Is it exciting? Sure, though not as exciting as the scene where Starling meets Dr. Lector for the first time (that was one of the most riveting scenes in the movie).
Does it connect to Starling’s external desire? Yes! As you will recall the antagonist in SoTL is Jame Gumb, the serial killer who has been dubbed “Buffalo Bill.” Starling has two overriding desires in this story. The first, internal, is to silence the lambs. The second, external, is to catch the serial killer. You’ll notice that it’s here that we first learn of Buffalo Bill and his crimes—news clippings line the wall behind Crawford’s desk. Also, this is the first time the suggestion of a connection between Dr. Lector and Buffalo Bill is made.
How the Inciting Incident is implemented in three genres: Action, Romance & Mystery
Action stays very close to what I’ve just said, but it the excitement needs to be cranked up. (For more on this see Shawn Coyne’s book The Story Grid.) In an action story this event really does have to reach out and grab the reader’s imagination by the short and curlies.
For example, In Raider’s of the Lost Ark this was the scene where Indy finds out the Nazi’s have discovered Tanis, the resting place of the Ark. For me, that was a great hook.
The Inciting Incident in a love story is the event that initially throws the two characters together and into conflict. Typically this occurs when they meet for the first time.
Generally, two things are communicated to the reader.
First, there is something special between these two characters. They’ve never felt quite this way about anyone before. Sometimes the attraction is purely sexual and sometimes there is more, it depends on the genre and subgenre of the story.
Second, they can’t stand each other. He’s too proud, she’s too prejudiced. He rich and titled, she is poor and a nobody. He is the warden of a prison, she is an escaped prisoner. He is a vampire, she is a vampire hunter. The list goes on. The important thing is that there is, baked into who these two characters are, an inherent incompatibility, a reason why it would be pure foolishness to even think these two people could ever be together.
We saw that with an action story we want to ratchet up the excitement, well in a mystery we want to ratchet up the (wait for it ...) mystery. We want to emphasize the strangeness of the event. Imagine that your pen starts to glow a brilliant emerald green or your cat gives you dating advice.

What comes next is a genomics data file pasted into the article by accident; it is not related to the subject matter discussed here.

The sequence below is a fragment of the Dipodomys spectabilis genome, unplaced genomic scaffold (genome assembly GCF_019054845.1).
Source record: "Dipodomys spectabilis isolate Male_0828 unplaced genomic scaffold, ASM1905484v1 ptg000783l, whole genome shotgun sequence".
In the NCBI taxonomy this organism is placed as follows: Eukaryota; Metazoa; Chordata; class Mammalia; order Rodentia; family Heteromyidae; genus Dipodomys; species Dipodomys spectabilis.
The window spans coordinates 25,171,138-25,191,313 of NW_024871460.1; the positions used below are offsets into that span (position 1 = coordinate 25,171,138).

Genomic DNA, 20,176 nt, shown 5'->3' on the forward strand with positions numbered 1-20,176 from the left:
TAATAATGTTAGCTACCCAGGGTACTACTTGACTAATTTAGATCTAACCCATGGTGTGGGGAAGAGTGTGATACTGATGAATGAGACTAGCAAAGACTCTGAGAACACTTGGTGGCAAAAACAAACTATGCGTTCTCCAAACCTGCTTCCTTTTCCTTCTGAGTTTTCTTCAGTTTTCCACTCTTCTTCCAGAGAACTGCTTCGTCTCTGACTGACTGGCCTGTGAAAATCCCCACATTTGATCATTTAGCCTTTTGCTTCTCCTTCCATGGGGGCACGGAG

If you’re writing a murder mystery this is usually where the murder happens. Strictly speaking, it doesn’t have to be where the murder happens, but it almost always is. And that makes sense. After all, who-dun-it is the central question! Investigation cannot begin until a body is found.
I’ve found that often when the murder mystery is included as a subplot then the discovery of the body will either be combined with the Inciting Incident of the main plot or the body will be discovered later on in the story.
Every post I pick a book or audiobook I love and recommend it to my readers. This serves two purposes. I want to share what I’ve loved with you, and, if you click the link and buy anything over at Amazon within the next 24 hours, Amazon puts a few cents in my tip jar at no cost to you. So, if you click the link, thank you! If not, that’s okay too. I’m thrilled and honored you’ve visited my blog and read my post. :-)
Today I want to recommend a book that transformed how I thought about storytelling, Robert McKee's Story. Granted, Story was written primarily for screenwriters, but anyone interested in story structure will find this information indispensable. From the blurb: "In Story, McKee expands on the concepts he teaches in his $450 seminars (considered a must by industry insiders), providing readers with the most comprehensive, integrated explanation of the craft of writing for the screen."
That’s it! Tomorrow we will go over another key story scene. Stay tuned and good writing! Please share your word counts, if that would help motivate you. :-)
My word count: 1,678 words written, 1210 published. That’s it so far! I’m going to continue writing and I’ll update my wordcount tomorrow. :-)